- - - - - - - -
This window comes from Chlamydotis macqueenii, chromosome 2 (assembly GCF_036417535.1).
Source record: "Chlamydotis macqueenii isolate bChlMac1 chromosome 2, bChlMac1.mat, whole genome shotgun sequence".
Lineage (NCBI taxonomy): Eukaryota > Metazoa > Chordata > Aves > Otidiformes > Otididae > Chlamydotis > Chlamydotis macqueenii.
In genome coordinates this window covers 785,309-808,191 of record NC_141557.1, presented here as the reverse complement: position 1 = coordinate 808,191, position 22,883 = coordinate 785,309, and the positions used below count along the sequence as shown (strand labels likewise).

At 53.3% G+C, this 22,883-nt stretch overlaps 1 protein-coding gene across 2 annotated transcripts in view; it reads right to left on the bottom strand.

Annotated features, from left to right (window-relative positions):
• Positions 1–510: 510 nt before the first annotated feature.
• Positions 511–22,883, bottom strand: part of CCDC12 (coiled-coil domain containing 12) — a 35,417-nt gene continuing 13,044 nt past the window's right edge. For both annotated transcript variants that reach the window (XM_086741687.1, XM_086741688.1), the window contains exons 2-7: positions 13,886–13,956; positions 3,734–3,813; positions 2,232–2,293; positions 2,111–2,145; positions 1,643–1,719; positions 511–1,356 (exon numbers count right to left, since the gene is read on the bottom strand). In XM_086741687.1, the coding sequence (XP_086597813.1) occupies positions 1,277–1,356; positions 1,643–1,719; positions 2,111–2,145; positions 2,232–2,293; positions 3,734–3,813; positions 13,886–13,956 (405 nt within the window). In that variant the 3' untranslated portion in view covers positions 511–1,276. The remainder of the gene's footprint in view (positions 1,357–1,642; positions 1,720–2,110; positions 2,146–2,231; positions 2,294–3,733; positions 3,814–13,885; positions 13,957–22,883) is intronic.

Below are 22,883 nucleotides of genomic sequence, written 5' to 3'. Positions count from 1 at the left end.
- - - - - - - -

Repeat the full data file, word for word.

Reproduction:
This window comes from Chlamydotis macqueenii, chromosome 2 (assembly GCF_036417535.1).
Source record: "Chlamydotis macqueenii isolate bChlMac1 chromosome 2, bChlMac1.mat, whole genome shotgun sequence".
Lineage (NCBI taxonomy): Eukaryota > Metazoa > Chordata > Aves > Otidiformes > Otididae > Chlamydotis > Chlamydotis macqueenii.
In genome coordinates this window covers 785,309-808,191 of record NC_141557.1, presented here as the reverse complement: position 1 = coordinate 808,191, position 22,883 = coordinate 785,309, and the positions used below count along the sequence as shown (strand labels likewise).

At 53.3% G+C, this 22,883-nt stretch overlaps 1 protein-coding gene across 2 annotated transcripts in view; it reads right to left on the bottom strand.

Annotated features, from left to right (window-relative positions):
• Positions 1–510: 510 nt before the first annotated feature.
• Positions 511–22,883, bottom strand: part of CCDC12 (coiled-coil domain containing 12) — a 35,417-nt gene continuing 13,044 nt past the window's right edge. For both annotated transcript variants that reach the window (XM_086741687.1, XM_086741688.1), the window contains exons 2-7: positions 13,886–13,956; positions 3,734–3,813; positions 2,232–2,293; positions 2,111–2,145; positions 1,643–1,719; positions 511–1,356 (exon numbers count right to left, since the gene is read on the bottom strand). In XM_086741687.1, the coding sequence (XP_086597813.1) occupies positions 1,277–1,356; positions 1,643–1,719; positions 2,111–2,145; positions 2,232–2,293; positions 3,734–3,813; positions 13,886–13,956 (405 nt within the window). In that variant the 3' untranslated portion in view covers positions 511–1,276. The remainder of the gene's footprint in view (positions 1,357–1,642; positions 1,720–2,110; positions 2,146–2,231; positions 2,294–3,733; positions 3,814–13,885; positions 13,957–22,883) is intronic.

Below are 22,883 nucleotides of genomic sequence, written 5' to 3'. Positions count from 1 at the left end.